It has rightly been said that the Treaty of Versailles, depending on one’s point of view, was either too severe or too lenient. ‘Too severe, since Germany could do no other, from the first moment onwards, than try to shake it off; too lenient, because Germany was not so far weakened as to
111 be deprived of the hope and possibility of either extricating herself from the treaty or tearing it up’ (Karl Dietrich Erdmann). In forming a historical judgement today it is important to recognize two points which were insufficiently observed in Germany between the wars, to her own grave disadvantage, owing to the almost unanimous emotional rejection of the ‘dictated peace’. On the one hand, the treaty was a heavy encumbrance for a young democracy, and it may be doubted whether the victors acted wisely in visiting the consequences of defeat on those German politicians and parties which shared Wilson’s ideas concerning international understanding. But, severe though the terms were, in some respects they were less so than might have been expected from the course of the negotiations. The treaty did have the nature of a compromise: it was not the generous ‘Wilsonian peace’ that the Germans had fondly hoped for (but that Wilson himself had never intended in such a form: as Manfred Berg says, ‘Wilson’s “deceit” was in reality self-deception on the part of the Germans about the actual outcome of the war’); yet neither was it a ‘Carthaginian peace’ such as had been demanded by influential statesmen and large parts of public opinion in the victorious countries. Second, despite the Treaty of Versailles, Germany continued to be a great power with the longer-term prospect of again playing an active part in European affairs, and with greater freedom of movement than she had had in 1914. For Russia had been dislodged from Central Europe and for a long time was absorbed in her internal problems, while, provided Germany pursued a steady and cautious policy towards South-Eastern Europe, that area might in time be turned into an economic and political sphere of German influence. From this point of view we may fully agree with Gerhard Ritter’s statement at the end of the Second World War that:
The long-term future offered the best opportunities for a patient, prudent and rational German policy, devoted wholly to making our country an effective peace-keeping agent in Central Europe. The fact that we missed this chance and, in boundless impatience and blind hatred of the so-called ‘Versailles system’, threw ourselves into the arms of a violent adventurer is the greatest misfortune and the most fatal mistake in modern German history.


On October 3 2010, Germany made the final payment towards the reparations demanded in the 1919 Treaty of Versailles. Just short of a decade later and the country was still paying back a debt that perpetually commemorates the German defeat of World War One. Although this enormous reparation was deemed ‘destabilizing and impossible’ by British economist John Maynard Keynes as well as ‘overtly harsh and capable of starting another war’ by Lloyd George himself, it was actually the lack of severity and enforcement of the individual articles that led to the failure of the treaty’s purpose, which was to create peace. As A.J.P Taylor states in his book, The Origins of the Second World War; “the settlement had been too indecisive: it was harsh enough to be seen as punitive, without being crippling enough to prevent Germany regaining its big power status, and can thus be blamed for the rise of the Reich under Hitler within decades[1]”. Had the Treaty of Versailles been more resolute on Germany’s economic, militaristic and overall geographic dominance, future uprisings could have been avoided.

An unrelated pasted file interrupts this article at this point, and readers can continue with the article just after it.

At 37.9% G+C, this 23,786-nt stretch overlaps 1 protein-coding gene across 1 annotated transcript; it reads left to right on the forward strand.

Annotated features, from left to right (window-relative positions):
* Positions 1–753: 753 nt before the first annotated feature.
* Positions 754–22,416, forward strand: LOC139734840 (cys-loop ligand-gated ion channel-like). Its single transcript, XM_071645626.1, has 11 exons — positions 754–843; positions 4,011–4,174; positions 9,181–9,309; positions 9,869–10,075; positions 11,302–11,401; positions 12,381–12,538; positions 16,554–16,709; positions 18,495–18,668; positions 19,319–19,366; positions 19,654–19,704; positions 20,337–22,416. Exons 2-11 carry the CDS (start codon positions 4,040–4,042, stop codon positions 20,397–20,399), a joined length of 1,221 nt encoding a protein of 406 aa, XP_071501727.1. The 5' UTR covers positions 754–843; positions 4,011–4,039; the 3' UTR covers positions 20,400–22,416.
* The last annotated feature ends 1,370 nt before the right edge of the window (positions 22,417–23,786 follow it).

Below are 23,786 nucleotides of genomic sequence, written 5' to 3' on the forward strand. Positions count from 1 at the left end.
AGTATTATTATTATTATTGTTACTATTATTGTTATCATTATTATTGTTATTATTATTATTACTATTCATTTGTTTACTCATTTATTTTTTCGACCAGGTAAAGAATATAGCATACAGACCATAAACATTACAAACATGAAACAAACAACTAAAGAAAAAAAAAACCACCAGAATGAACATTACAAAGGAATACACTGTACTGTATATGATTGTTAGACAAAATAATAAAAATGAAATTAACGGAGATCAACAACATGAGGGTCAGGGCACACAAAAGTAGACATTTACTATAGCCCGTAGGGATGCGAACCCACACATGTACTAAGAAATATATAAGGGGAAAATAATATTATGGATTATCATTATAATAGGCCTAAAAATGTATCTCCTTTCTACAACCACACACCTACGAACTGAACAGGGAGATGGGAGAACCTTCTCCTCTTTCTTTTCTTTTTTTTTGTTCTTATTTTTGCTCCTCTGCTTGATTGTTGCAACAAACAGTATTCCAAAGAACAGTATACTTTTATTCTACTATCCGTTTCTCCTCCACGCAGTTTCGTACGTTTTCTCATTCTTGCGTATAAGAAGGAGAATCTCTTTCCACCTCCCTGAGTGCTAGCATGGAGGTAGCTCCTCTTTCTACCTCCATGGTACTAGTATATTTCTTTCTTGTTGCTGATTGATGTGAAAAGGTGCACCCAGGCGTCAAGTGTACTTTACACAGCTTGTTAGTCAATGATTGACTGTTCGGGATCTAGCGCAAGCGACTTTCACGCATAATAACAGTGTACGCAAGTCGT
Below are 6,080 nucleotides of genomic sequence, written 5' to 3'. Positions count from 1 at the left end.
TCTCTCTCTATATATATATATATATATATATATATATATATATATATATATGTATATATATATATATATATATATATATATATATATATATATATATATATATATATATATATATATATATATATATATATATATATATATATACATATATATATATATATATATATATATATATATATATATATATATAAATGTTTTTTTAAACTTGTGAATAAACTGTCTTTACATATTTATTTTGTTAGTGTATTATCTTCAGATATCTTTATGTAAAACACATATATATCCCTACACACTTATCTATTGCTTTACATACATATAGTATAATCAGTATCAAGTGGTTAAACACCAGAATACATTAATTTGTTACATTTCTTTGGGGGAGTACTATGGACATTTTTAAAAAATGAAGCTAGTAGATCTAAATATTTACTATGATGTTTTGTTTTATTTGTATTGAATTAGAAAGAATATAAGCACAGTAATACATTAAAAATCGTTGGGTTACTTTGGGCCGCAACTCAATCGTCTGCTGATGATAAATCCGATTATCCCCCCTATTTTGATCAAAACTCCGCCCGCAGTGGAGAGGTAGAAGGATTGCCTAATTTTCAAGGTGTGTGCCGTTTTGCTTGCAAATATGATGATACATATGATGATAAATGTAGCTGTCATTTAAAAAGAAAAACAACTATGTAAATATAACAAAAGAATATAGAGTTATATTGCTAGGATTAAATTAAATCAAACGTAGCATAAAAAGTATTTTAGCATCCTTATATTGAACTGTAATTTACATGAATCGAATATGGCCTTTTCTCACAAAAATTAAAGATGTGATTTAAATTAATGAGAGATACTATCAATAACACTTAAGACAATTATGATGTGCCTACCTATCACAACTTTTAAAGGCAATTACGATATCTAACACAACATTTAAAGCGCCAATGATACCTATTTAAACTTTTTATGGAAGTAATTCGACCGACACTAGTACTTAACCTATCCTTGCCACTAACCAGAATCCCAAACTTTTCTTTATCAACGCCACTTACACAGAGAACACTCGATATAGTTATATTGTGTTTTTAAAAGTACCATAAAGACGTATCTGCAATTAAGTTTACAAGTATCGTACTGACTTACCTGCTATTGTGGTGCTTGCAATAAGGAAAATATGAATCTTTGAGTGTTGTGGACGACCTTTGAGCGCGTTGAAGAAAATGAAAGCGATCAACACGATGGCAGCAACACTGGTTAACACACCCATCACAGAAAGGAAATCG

Article 231 of the Treaty of Versailles states that Germany is to accept responsibility for all damage and loss to the Allies as a result of the war imposed upon them. Furthermore this article serves as a justification for the obligations put on Germany in Articles 233 through 247, which are concerned with reparations. David LloydGeorge commented that, "The Germans must above all acknowledge their obligation to compensate us…When this is done we come to the question of Germany's capacity to pay; we all think she will be unable to pay more than this document requires of her”. Regarding financial reparations, the treaty required of Germany 6.6 billion pounds, which seemed a crippling millstone at the time. However, Germany’s current economic state was misjudged. Both the Allies and the Central Powers had been weakened but surprisingly, after the war, Germany remained the strongest nation in Europe economically. Historian Martin Kitchen argues that the impression that these reparations crippled the country was a myth. Instead of a weak Germany, the reverse was true; that Germany was strong enough to win substantial concessions and a reduced reparation amount[2]. This claim is supported by German production statistics between 1913 and 1939. For example, immediately after the Treaty, German net coal exports were 15 million tons and by 1926 the tonnage exported reached 35 million. By 1927 steel output increased by 30% and iron output increased by 38% from 1913 within the pre-war borders[3]. Clearly German economy was strengthening enough to support another war. Thus, the Treaty of Versailles was flawed in that it annoyed the Germans yet did not render them too weak to retaliate.